My original attempt at a blog, begun and ended in 2005, discussed what had been a third pillar of what I now call RationalUrbanism. Along with the misperceptions regarding the quality of public schools, and the risk to personal safety of living in an urban area there was the bizarre belief that already nearly unaffordable suburban homes were good bets to go up in value forever. I have that essay somewhere and will link to it when I find it. I’m not overly proud of my prescience with respect to real estate values because it seemed so obvious at the time that wages were not keeping up with the increased cost of housing.
It’s not that people stopped seeing homes as an investment, but discussions started to involve concepts like strategy and risk. Before the crash of 2008 the idea which clearly served as the foundation for purchasing a home as far as investment value was concerned was, without exception that if the price has gone up, it will continue to go up, and if the price hasn’t increased, it will never increase.
What I find most interesting is just how quickly attitudes changed. All of a sudden the idea of buying low, to later sell high, was a good one. It’s not so much that even that idea is a solid one. The problem with the idea of “your home” being an investment is that we all require shelter to survive and selling a residence means an obligation to buy or rent new housing and that will take place usually within the same market, and therefore any increases in value on the sale will be will be reflected in the cost of any new purchase or rental.
But I digress.
When I purchased a condominium in 1991 for $79,000 no one remarked on how little debt I had taken on in order to provide housing for myself and my family. It was viewed as a serious mistake because the space had been valued at nearly $200,000 and its decline in value made the prospects of reselling at a profit unlikely. It did sell for $140,000 12 years later, so even those criticisms were misguided, but what was missed was the fact that my family’s monthly outlay for housing was so low…month after month after month for 12+ years, that money was available to do, or to invest in, other things.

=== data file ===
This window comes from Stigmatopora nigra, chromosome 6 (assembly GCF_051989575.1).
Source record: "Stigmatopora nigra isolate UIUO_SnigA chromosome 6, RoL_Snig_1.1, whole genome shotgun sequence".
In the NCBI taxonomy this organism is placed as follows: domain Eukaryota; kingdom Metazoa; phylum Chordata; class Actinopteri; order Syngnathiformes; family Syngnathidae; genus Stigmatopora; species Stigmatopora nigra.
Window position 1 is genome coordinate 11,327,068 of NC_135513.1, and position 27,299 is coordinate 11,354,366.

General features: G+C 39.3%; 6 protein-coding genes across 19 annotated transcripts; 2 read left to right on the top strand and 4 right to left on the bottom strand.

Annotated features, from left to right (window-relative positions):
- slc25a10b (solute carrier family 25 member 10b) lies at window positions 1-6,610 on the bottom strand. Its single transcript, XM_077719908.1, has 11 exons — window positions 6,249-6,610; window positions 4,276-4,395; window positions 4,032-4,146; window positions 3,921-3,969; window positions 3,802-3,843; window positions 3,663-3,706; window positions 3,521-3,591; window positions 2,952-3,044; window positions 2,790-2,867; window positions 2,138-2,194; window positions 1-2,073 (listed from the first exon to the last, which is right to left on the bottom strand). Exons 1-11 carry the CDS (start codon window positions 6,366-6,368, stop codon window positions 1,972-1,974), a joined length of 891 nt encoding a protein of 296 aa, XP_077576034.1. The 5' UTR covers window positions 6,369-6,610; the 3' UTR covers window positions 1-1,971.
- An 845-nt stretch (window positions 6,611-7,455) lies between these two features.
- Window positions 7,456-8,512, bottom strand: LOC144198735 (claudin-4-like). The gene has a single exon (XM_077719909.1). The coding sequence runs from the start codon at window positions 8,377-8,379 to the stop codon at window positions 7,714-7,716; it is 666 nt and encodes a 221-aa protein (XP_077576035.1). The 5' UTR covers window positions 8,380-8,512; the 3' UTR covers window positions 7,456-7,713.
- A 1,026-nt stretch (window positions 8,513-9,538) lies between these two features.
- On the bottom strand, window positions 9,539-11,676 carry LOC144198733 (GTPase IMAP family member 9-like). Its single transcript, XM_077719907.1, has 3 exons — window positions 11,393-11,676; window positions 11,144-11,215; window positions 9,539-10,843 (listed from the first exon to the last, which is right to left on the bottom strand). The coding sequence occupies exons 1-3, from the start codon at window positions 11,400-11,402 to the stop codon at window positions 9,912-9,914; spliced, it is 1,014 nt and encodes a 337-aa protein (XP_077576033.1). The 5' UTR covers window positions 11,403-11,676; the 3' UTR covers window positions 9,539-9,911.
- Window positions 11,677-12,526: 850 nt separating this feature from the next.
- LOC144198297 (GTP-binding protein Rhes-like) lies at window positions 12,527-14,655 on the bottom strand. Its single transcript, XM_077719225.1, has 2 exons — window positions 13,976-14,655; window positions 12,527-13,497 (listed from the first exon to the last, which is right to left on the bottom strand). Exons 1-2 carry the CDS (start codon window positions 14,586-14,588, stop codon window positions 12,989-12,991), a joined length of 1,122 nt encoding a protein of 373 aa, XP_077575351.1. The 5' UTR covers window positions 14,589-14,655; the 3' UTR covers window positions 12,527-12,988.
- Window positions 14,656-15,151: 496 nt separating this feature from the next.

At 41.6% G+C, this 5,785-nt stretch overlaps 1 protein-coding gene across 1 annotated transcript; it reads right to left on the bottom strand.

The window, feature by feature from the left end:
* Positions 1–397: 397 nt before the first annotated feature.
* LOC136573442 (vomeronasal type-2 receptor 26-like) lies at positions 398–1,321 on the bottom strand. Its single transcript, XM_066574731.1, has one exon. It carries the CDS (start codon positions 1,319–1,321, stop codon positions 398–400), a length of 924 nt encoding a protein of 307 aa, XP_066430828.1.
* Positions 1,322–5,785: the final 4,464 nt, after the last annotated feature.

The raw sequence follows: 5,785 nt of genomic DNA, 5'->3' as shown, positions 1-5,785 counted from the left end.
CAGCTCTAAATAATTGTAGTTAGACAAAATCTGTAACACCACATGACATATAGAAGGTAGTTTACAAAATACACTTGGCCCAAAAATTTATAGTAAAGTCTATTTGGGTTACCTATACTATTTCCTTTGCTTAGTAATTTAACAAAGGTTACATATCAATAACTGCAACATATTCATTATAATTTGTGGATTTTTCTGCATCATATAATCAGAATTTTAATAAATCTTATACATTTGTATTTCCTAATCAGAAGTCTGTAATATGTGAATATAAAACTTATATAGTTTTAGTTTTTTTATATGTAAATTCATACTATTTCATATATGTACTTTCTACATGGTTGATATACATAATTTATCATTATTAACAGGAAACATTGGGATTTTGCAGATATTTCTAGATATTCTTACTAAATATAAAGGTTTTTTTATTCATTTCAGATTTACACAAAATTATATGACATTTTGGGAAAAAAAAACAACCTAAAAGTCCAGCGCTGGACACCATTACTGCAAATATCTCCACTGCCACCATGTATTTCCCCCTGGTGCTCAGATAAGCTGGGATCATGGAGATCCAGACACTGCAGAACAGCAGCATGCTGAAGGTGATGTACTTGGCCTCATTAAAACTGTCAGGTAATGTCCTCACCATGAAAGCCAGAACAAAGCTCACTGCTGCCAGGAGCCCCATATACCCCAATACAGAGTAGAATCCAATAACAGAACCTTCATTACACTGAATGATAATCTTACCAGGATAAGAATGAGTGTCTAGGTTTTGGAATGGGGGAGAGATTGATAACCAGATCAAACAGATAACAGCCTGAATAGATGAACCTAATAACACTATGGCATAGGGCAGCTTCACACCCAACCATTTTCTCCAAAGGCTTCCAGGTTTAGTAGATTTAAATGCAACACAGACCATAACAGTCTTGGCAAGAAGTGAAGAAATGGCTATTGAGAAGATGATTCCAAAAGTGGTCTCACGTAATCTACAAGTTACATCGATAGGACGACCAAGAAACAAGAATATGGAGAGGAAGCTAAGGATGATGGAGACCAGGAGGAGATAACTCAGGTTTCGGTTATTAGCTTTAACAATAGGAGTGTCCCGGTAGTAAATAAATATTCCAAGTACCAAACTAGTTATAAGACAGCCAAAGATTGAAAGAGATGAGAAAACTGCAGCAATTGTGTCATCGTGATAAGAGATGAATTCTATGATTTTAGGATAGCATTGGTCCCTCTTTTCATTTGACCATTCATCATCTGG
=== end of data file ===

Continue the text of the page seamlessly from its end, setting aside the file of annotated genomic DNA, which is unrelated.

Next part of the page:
Having gotten out of the real estate market in 2005 I re-entered it at the very end of 2008. My banker told me I was pre approved for $200,000, perhaps even $250,000 if the house was the right one. I had no intention of getting anywhere near those figures. I really never understood the idea of “getting as much house as possible”. My daughters and I visited dozens of homes in the city. There was one in particular, perhaps 3/4 of a mile from our current home on the same street, which was nearly perfect for us, but the seller refused to come down from his asking price of $200,000. It was beautiful, but it would have put me too close to the edge. Any unexpected expense, any major reversal, had the potential to put me in crisis.
So I went for a home, a little bit larger, but in need of a bit more TLC. It set me back $110,000 less but I have had to put $60,000 into it to get it into the same high quality state of repair as the other home on Maple Street. But it is not just that it is still less than the cost of the first home, it’s that the expenses have come at intervals of my choosing and have never placed me at financial risk and I’ve always had a buffer between me and a financial crisis.
There are other reasons I chose my home at 80 Maple Street. I like the fact that it is located only about a block from both State Street and Main Street, I like its verticality and its semi-attached status and the impact that has on energy usage, I like its “walkability” and most of all I like the flexibility of a structure which can be anything from a single family home, to a block of flats, to an office building. Most importantly though, 25 years ago people thought I was insane for buying housing as inexpensively as possible, now, not so much. Perhaps “common sense” regarding danger and schools could change just as much in the next quarter century. Reality, eventually, has a way of insinuating itself even into the most strongly held erroneous beliefs.